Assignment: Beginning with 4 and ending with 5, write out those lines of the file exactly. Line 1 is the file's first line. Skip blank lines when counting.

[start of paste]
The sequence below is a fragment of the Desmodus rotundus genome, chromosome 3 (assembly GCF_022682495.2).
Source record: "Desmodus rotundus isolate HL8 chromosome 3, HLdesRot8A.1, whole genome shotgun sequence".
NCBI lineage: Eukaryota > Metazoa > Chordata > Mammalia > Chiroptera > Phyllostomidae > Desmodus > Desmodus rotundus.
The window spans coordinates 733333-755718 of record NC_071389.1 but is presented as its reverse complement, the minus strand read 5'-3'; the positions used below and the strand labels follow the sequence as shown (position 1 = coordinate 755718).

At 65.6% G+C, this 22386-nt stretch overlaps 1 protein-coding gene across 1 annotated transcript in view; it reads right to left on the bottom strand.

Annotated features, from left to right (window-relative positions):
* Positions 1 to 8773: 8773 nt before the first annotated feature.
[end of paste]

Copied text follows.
The window spans coordinates 733333-755718 of record NC_071389.1 but is presented as its reverse complement, the minus strand read 5'-3'; the positions used below and the strand labels follow the sequence as shown (position 1 = coordinate 755718).

At 65.6% G+C, this 22386-nt stretch overlaps 1 protein-coding gene across 1 annotated transcript in view; it reads right to left on the bottom strand.